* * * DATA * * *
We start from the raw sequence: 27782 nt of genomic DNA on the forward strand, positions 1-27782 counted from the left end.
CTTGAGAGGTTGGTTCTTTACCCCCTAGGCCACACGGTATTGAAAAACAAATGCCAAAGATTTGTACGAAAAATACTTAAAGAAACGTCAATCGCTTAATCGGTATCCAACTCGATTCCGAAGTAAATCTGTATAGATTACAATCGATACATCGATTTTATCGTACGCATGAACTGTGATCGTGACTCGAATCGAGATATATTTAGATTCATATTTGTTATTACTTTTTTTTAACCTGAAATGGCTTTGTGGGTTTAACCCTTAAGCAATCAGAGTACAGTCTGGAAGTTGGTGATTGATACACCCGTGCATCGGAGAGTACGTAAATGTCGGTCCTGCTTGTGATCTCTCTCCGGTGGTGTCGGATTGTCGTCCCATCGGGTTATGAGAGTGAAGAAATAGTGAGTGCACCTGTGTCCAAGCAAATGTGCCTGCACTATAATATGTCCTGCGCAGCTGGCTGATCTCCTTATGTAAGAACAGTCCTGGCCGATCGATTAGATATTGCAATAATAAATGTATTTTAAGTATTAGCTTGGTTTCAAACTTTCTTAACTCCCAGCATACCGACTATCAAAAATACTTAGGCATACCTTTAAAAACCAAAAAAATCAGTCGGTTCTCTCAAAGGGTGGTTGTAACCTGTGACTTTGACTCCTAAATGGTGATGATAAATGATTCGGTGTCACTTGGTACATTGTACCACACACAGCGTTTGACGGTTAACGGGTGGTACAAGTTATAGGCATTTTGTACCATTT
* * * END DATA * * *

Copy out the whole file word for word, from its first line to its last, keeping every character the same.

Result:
We start from the raw sequence: 27782 nt of genomic DNA on the forward strand, positions 1-27782 counted from the left end.
CTTGAGAGGTTGGTTCTTTACCCCCTAGGCCACACGGTATTGAAAAACAAATGCCAAAGATTTGTACGAAAAATACTTAAAGAAACGTCAATCGCTTAATCGGTATCCAACTCGATTCCGAAGTAAATCTGTATAGATTACAATCGATACATCGATTTTATCGTACGCATGAACTGTGATCGTGACTCGAATCGAGATATATTTAGATTCATATTTGTTATTACTTTTTTTTAACCTGAAATGGCTTTGTGGGTTTAACCCTTAAGCAATCAGAGTACAGTCTGGAAGTTGGTGATTGATACACCCGTGCATCGGAGAGTACGTAAATGTCGGTCCTGCTTGTGATCTCTCTCCGGTGGTGTCGGATTGTCGTCCCATCGGGTTATGAGAGTGAAGAAATAGTGAGTGCACCTGTGTCCAAGCAAATGTGCCTGCACTATAATATGTCCTGCGCAGCTGGCTGATCTCCTTATGTAAGAACAGTCCTGGCCGATCGATTAGATATTGCAATAATAAATGTATTTTAAGTATTAGCTTGGTTTCAAACTTTCTTAACTCCCAGCATACCGACTATCAAAAATACTTAGGCATACCTTTAAAAACCAAAAAAATCAGTCGGTTCTCTCAAAGGGTGGTTGTAACCTGTGACTTTGACTCCTAAATGGTGATGATAAATGATTCGGTGTCACTTGGTACATTGTACCACACACAGCGTTTGACGGTTAACGGGTGGTACAAGTTATAGGCATTTTGTACCATTT